Apr 14, 2019
1987, Florida rapist Tommie Lee Andrews became the first person in the U.S. to be convicted as a result of DNA evidence. In 1995 despite mountains of circumstantial and physical evidence O.J. Simpson was found not guilty in the murders of his ex-wife Nicole Simpson and Ronald Goldman.
The clear DNA evidence failed to convict him of the murders. It has been reported many times that the juvenile age of DNA evidence and the prosecutions failure to have experts explain it lead to the disregard of the scientific proof of Simpson's proximity to the crime and choosing “if the glove doesn’t fit you must acquit” defense.
It seems in today’s world you cannot even consider a guilty verdict without the presence of DNA evidence. The recent DNA based arrest of California’s Golden State Killer after 40 years at large is a testament to how far DNA technology has come in just a short 32 years since it first was used to secure its first conviction. Today we are going to go through a case that has been credited partially with leading the way for the DNA technology that leads to the Golden State Killer’s arrest.
When someone goes missing it is assumed that someone somewhere is going to report it to the police, the media, and whoever will listen and give them a chance at locating the loved one that has gone missing. We see the tragic stories of missing almost everywhere we look.
When a person disappears it just seems like the names and story of that person will be made public and law enforcement knowledge. So when a woman and 3 children went missing sometime in the early 1980s. The only reason we know of their absence from the world is the discovery of their corpses.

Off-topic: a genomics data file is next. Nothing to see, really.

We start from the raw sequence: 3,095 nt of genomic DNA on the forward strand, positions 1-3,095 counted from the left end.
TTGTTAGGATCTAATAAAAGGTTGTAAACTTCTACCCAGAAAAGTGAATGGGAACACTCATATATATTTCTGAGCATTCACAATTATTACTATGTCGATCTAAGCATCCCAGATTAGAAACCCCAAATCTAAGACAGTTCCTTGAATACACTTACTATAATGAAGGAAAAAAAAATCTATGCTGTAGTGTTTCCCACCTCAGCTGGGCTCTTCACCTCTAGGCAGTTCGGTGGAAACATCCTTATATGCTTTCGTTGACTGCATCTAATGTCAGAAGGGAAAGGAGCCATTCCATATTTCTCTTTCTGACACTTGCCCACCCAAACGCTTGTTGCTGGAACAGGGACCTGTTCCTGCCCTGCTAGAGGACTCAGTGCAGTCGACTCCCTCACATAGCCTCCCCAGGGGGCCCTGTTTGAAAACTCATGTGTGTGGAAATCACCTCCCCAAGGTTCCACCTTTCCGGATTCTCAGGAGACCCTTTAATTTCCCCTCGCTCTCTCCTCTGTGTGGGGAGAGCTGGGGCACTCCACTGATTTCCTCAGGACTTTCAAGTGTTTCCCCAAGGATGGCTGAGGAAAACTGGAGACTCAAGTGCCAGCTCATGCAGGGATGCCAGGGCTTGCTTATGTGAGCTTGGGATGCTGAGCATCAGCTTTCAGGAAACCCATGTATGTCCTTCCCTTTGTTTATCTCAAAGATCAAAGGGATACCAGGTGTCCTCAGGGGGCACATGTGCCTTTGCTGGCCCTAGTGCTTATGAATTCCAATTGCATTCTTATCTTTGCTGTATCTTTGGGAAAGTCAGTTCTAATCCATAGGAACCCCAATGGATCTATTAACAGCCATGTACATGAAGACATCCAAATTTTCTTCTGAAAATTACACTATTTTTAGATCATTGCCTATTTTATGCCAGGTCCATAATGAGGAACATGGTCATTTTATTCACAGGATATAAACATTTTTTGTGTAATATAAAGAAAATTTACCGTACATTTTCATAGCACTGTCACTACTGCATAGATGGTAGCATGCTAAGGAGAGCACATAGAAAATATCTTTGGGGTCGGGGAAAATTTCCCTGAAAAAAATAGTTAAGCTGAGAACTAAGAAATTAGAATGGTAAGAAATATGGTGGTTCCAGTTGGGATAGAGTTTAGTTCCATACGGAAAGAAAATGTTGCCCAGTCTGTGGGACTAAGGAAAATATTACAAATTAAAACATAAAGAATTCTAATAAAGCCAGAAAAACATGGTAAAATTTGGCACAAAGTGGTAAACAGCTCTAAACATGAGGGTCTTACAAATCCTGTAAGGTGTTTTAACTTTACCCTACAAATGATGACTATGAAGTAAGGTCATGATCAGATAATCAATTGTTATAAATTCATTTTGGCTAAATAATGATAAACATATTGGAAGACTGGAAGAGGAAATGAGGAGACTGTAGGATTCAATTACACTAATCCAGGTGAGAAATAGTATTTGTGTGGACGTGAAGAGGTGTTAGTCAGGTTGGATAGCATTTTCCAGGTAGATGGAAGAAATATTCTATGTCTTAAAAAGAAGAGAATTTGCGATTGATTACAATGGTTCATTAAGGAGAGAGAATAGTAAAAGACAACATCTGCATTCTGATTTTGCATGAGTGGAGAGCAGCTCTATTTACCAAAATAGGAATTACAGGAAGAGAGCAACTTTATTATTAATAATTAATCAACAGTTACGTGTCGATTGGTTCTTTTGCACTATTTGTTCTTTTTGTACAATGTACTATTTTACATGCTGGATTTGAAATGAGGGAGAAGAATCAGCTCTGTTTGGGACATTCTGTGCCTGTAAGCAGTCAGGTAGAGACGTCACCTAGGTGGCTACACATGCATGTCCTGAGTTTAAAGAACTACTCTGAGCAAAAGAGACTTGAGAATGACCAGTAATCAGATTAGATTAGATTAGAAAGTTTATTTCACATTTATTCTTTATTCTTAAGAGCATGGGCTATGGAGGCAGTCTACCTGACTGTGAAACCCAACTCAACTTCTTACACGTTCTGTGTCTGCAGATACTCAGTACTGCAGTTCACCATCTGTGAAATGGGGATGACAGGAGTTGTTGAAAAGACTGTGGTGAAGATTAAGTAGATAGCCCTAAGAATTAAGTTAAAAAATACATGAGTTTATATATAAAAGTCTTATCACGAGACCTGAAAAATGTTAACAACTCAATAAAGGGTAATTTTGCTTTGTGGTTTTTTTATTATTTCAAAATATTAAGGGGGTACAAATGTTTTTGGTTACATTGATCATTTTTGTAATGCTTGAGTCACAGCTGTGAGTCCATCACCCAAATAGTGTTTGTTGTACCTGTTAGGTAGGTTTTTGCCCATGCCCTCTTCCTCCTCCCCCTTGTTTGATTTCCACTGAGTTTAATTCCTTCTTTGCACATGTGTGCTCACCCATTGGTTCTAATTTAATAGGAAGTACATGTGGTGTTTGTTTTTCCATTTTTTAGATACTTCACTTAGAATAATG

Despite widespread news media and police efforts to identify them, nobody comes forward or can help in the identification of the four undeserving victims of obvious violent ends we must stop and consider, what the hell is happening? What happened following the 1985 discovery of a barrel with the remains of a woman and child lead to a 30-year epic that still is leaving many unanswered questions that may never be answered.
Allenstown, New Hampshire is in Merrimack County in the southeast portion of the state. Its current population is about 4,322. As it is now it was in the 1980s a very close-knit community where everyone knows everyone else.
Bear Brook State Park cuts through the heart of the Allenstown mapped area. The State Park is about 10,000 acres in size and is the largest developed state park in the state of New Hampshire.
Summer 1985: local youth Jesse Morgan and friends kick over a barrel in the woods near Bear Brook State Park. He said it “smelled like rotten milk”